2019/20: An Incredible Journey. Match Day 18 – Saturday 11 January 2020: Salford City v Northampton Town

Matchday programme cover

A New Year and 71 days since my last game. I’d had quite a dip in mood due to a number of issues that were going on in my personal life.

I think I am a strong person, I’m 57 years old, I have been employed all my life since leaving school in 1981, I have had a mostly comfortable life financially, strangely I find myself in a similar financial position now that I did when I was 21, but that’s a whole other story. I have lots of close friends and a wonderful family, I have been healthy all my life, with the exception of sporting injuries, I was still playing football up to the lockdown.

So why would I suddenly go from being primarily happy to become so sad that I was contemplating suicide at Newark Railway station in the space of six months? That was four years ago, and I had a complete breakdown and was under the care of a psychiatrist and diagnosed as suffering from severe depression and started on a course of anti-depressants. Shortly afterwards I had a further severe dip in mood and took myself to Leeds General Infirmary as I was feeling a danger to my welfare. I never made it to the hospital, instead I walked for miles along the canal and railway line, for some reason I have a fascination with trains when I am feeling suicidal, contemplating which would be the best way to go – instantly being hit by a train, or slowly drowning. I’d heard that drowning was a calming experience once the panic was over. Also it would affect very few people, possibly the person that found me. If I got hit by a train, I knew it would pretty certain to be over, but what about the trauma it would cause the driver? So I walked and walked from Leeds City Centre to Shipley Railway station, around 18 or 19 miles, and then caught the train home to Guiseley. I’d left the house around 6am, returned home at around 3.30 pm, my ex-wife got in at around 4:30 pm. Do you know, not once did she try to contact me at any time from waking to find me not in the house to returning home at 4.30pm.

I’ve analysed a lot in the past ten years and fortunately haven’t dipped as low as that again for a long time. But at the back end of 2019 something had caused me to go into a funk, and not the James Brown type of funk either. However, the New Year was a fresh start, so I began my football journey again with added verve.

Salford City were the team I had chosen to restart my journey. A fairly new team to the higher echelons of football pyramid, with 2019/20 being their first in the Football League. They are probably best known for their takeover in 2014 by some of the ‘Class of ‘92’ from Manchester United – Ryan Giggs, the Neville Brothers – Phil and Gary, Paul Scholes and Nicky Butt, with David Beckham taking a stake in the club in January 2019. The Club also featured in a BBC documentary series, Class of 92: Out of their League which ran for two series. However, an abiding memory of one of the Class of ‘92 is Dennis Wise getting Nicky Butt sent off by pinching the hairs on his legs. I still find it funny to this day!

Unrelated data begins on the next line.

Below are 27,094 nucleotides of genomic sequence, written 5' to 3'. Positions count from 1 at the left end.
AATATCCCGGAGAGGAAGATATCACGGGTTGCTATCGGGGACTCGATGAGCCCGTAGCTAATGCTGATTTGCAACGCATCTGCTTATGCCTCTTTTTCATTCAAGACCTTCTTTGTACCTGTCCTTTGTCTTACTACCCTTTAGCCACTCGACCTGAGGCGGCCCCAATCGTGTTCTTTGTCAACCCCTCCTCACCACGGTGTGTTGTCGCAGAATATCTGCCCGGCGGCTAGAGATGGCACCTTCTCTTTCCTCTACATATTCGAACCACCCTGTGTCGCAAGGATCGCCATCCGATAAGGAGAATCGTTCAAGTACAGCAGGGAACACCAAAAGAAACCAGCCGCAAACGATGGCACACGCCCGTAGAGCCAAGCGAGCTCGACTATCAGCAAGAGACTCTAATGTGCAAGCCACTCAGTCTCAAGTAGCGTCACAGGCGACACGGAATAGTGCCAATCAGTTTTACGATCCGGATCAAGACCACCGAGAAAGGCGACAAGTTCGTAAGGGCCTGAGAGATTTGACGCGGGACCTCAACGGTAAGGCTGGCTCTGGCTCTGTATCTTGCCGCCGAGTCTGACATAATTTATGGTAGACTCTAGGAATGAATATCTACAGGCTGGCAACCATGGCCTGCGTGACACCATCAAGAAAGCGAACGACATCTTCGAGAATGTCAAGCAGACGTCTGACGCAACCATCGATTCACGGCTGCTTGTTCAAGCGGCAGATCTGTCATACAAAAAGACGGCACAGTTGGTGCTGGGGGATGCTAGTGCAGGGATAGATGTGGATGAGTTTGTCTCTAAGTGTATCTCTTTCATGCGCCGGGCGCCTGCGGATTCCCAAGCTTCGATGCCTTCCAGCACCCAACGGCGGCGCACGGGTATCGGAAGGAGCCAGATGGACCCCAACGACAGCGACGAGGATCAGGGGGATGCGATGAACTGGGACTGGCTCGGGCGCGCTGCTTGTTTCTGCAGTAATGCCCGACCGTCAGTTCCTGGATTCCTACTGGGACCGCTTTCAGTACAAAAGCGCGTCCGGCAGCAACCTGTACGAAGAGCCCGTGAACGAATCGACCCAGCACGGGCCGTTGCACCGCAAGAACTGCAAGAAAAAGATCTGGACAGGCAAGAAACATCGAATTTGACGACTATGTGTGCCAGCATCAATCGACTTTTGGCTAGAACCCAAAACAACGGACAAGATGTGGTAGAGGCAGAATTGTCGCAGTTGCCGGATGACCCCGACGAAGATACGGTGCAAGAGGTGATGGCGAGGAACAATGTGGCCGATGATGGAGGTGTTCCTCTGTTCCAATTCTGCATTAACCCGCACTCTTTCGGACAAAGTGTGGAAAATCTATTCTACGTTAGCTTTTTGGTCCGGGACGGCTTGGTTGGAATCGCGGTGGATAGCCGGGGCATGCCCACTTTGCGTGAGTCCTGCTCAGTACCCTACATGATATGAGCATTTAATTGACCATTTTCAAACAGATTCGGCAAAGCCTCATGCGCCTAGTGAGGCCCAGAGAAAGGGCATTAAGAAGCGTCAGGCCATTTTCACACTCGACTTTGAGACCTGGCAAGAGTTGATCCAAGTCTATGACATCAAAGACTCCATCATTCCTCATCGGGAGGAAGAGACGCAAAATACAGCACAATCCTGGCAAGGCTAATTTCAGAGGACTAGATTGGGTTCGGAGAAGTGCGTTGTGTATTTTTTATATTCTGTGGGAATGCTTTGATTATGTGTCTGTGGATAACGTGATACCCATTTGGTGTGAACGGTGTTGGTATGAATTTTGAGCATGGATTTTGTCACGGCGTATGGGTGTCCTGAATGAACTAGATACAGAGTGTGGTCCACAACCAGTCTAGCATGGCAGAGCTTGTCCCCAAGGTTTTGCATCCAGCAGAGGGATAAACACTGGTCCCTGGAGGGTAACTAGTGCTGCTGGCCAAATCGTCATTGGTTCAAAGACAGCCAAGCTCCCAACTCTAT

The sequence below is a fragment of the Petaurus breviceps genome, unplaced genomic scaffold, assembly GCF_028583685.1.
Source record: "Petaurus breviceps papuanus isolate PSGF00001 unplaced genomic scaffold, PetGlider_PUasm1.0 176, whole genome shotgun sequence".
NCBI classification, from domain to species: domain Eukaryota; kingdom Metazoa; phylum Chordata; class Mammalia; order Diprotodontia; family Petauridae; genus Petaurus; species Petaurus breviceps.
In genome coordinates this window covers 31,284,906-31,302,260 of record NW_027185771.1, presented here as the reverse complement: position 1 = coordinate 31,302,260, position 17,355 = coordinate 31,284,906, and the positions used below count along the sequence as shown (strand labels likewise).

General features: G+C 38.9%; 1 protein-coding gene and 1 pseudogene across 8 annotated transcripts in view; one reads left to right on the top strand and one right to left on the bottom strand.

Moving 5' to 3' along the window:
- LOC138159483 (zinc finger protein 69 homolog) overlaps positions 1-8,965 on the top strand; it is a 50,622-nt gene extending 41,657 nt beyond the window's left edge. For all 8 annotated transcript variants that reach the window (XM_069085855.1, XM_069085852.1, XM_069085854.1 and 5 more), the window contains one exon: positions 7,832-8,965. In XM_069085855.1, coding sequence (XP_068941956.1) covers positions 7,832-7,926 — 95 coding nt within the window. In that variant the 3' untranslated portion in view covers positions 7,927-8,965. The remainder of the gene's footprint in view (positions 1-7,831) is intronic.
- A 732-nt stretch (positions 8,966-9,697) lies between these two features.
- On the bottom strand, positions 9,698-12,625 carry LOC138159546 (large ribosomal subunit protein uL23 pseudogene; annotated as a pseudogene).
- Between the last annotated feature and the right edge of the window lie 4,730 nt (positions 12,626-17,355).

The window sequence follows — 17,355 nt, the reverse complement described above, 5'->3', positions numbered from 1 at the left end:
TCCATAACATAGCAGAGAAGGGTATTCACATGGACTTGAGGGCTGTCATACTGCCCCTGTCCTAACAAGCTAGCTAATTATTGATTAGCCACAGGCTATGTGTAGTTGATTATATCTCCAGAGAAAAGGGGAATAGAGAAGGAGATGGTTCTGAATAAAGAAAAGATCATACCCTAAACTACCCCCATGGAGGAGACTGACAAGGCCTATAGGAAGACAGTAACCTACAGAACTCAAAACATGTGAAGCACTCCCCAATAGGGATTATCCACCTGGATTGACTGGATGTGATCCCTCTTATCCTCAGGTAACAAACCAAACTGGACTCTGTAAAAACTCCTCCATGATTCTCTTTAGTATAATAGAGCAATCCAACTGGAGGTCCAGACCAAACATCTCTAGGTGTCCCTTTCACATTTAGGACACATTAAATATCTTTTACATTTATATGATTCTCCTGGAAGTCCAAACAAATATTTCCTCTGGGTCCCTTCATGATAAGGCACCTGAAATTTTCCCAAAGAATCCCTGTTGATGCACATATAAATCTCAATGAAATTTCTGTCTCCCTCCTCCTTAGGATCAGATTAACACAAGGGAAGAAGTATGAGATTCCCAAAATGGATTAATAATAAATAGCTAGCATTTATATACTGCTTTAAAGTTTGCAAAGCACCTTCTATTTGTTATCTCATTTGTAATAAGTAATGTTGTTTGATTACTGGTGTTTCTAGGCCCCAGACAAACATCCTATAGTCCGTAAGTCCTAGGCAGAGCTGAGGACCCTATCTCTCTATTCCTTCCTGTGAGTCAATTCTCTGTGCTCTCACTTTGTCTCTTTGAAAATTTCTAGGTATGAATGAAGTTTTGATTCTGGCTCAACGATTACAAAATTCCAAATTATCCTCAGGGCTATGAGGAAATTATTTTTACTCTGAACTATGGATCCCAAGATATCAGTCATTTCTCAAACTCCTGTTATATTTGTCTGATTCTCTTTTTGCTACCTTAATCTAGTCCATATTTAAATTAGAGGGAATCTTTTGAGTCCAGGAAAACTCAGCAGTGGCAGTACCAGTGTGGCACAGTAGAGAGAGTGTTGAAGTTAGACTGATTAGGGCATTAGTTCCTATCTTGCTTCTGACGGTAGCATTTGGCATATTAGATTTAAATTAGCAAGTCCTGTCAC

Following the takeover Salford had a meteoric rise to League Two, which saw them climb from playing in the Northern Premier League Division One North in 2014/15 to the Football League in just five years. Moor Lane has been their home ground since 1978 and is unrecognisable from those days having been substantially redeveloped and is now known as the Peninsular Stadium. Northampton Town were the visitors for my first game of 2020.

Goal-mouth action

Like my visit to York, the weather was not at its best and there were some sustained periods of torrential rain during the game. So to a brief summary of the match. The Ammies went ahead after twenty minutes when Jack Baldwin, on-loan from Sunderland, headed home Craig Conway’s corner to put Salford one-up. The lead though lasted just nine minutes, when The Cobblers levelled. Salford failed to clear the ball properly and Northampton swept the play from left to right via Nicky Adams to Sam Hoskins, who arrowed a great shot into the corner – it had a touch of the Carlos Alberto about it (circa 1970 World Cup Final – the fourth Brazil goal). Half-time, all square 1-1.

Northampton started the second-half brightly and had a couple of decent chances with Vadaine Oliver hitting the side netting, before Andy Williams went round Salford ‘keeper Kyle Letheren but was forced wide and was unable to get a shot in. Williams though made up for that just after the hour mark. The Cobblers broke from half-way and after Salford couldn’t clear the cross, the rebound dropped to Williams who volleyed it home much to the delight of the travelling Northampton fans behind the goal. Salford battled for an equaliser and created a good chance after some patient build-up with Thomas-Assante slicing the chance wide from the left edge of the six-yard box. Substitute Hunter then nearly made a name for himself as his cross caused chaos in the Town box, with ‘keeper Cornell grateful to cling on to the loose ball. He then had another effort as his curling cross was just kept out by Cornell as fellow substitute Adam Rooney just failed to get a touch that would have surely brought an equaliser. However, The Cobblers held on for a 2-1 win and three points in their promotion push.